Accounting Information Aggregation and Managerial Cooperation

Journal of Management Accounting Research, Forthcoming

45 Pages Posted: 20 Aug 2013 Last revised: 20 Nov 2019

See all articles by Eric Marinich

Eric Marinich

Miami University of Ohio - Richard T. Farmer School of Business Administration

Date Written: November 19, 2019

Abstract

Managers in decentralized organizations often face incentives against cooperation. In these situations, accounting information can increase cooperation when it reveals the cooperativeness of other managers’ prior actions. The extent to which accounting information reveals other managers’ prior actions, however, can depend on its aggregation. This study provides theory-consistent experimental evidence of the effects of accounting information aggregation on managerial cooperation when managers face incentives against cooperation. Based on the psychology theory of non-consequential reasoning, I predict and find that managerial cooperation is higher when accounting information is aggregated than when it is disaggregated. When accounting information is aggregated and does not reveal the cooperativeness of managers’ prior actions, individuals frame the decision to cooperate as a group decision and prefer cooperation because it is the only action that leads to the best group outcome.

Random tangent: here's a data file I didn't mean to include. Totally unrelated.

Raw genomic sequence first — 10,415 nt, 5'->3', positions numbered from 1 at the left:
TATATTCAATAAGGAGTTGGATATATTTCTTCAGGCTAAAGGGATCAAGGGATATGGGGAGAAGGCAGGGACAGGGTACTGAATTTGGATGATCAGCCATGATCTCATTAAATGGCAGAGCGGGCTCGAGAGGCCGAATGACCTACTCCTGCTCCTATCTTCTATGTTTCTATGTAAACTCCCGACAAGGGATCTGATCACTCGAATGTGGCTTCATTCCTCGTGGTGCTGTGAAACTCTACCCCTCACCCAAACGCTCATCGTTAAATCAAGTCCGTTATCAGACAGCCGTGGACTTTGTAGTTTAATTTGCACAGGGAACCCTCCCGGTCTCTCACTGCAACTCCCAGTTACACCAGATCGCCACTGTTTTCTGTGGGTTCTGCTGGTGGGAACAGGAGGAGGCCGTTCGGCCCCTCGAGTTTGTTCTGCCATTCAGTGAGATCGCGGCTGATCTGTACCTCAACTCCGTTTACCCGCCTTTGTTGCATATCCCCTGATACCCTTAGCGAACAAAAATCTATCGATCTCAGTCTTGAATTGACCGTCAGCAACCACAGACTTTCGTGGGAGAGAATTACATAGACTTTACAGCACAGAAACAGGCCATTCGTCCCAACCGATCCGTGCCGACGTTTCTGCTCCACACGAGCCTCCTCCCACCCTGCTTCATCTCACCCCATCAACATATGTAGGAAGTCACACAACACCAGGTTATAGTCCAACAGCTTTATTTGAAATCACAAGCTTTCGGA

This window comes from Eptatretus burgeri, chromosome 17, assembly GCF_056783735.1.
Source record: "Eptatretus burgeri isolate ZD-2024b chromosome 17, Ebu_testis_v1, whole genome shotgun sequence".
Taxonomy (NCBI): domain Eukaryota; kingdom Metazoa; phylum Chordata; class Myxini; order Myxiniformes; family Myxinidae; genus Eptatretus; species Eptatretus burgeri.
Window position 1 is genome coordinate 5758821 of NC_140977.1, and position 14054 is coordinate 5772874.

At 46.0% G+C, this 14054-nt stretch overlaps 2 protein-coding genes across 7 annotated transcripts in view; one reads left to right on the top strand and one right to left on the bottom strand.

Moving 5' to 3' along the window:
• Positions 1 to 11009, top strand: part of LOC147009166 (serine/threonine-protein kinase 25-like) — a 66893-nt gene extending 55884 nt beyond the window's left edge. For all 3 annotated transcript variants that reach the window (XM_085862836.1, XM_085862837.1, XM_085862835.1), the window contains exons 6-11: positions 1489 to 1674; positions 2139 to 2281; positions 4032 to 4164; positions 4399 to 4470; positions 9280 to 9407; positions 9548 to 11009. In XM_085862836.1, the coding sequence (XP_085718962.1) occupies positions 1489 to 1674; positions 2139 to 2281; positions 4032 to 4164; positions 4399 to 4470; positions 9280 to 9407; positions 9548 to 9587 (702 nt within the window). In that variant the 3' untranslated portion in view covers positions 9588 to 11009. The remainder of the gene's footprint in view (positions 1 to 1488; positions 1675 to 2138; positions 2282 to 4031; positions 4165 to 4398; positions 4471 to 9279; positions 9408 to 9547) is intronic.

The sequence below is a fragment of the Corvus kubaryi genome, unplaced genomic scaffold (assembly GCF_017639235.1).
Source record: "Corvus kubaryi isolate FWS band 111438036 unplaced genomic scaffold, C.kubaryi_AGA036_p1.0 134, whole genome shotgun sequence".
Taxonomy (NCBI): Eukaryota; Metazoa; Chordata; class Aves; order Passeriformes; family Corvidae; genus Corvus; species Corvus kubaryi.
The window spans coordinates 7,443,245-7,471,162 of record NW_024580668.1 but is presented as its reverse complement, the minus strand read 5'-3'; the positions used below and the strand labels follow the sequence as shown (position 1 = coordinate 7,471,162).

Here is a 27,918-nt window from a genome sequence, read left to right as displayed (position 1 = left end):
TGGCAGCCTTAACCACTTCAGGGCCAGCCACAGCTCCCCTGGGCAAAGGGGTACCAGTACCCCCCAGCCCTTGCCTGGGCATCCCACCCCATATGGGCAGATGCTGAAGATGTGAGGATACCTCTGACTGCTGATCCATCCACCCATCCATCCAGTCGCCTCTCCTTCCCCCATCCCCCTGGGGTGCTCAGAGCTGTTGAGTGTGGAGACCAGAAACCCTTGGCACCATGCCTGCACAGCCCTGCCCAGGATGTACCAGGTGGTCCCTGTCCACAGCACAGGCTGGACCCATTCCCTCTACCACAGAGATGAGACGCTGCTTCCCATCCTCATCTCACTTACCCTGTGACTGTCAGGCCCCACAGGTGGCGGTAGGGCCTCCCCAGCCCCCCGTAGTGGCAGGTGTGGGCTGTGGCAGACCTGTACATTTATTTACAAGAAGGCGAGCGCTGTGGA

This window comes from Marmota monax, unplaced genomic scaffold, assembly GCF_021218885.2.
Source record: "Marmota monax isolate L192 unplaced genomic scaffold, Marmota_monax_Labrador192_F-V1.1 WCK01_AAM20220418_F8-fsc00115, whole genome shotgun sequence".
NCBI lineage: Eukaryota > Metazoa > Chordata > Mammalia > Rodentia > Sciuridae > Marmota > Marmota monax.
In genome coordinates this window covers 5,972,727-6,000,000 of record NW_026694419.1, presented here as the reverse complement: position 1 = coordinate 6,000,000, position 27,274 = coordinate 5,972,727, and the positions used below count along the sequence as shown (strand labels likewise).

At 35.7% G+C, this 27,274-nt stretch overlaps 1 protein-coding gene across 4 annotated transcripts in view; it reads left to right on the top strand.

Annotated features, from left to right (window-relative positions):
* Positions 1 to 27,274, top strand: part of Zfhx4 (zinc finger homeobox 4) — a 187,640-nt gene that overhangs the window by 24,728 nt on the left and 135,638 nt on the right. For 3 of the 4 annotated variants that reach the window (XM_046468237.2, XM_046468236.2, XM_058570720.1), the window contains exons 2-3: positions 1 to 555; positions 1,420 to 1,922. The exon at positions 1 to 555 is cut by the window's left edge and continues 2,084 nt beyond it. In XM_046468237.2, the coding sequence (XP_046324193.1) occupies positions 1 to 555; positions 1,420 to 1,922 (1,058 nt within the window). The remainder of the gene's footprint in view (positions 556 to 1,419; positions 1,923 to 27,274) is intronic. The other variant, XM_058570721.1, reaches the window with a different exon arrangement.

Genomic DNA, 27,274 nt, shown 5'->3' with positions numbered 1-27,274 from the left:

Keywords: aggregation; non-consequential reasoning; cooperation; prisoner’s dilemma

JEL Classification: D81, M4

Suggested Citation

Marinich, Eric, Accounting Information Aggregation and Managerial Cooperation (November 19, 2019). Journal of Management Accounting Research, Forthcoming, Available at SSRN: https://ssrn.com/abstract=2312652 or http://dx.doi.org/10.2139/ssrn.2312652

Eric Marinich (Contact Author)

Miami University of Ohio - Richard T. Farmer School of Business Administration ( email )

Oxford, OH 45056
United States

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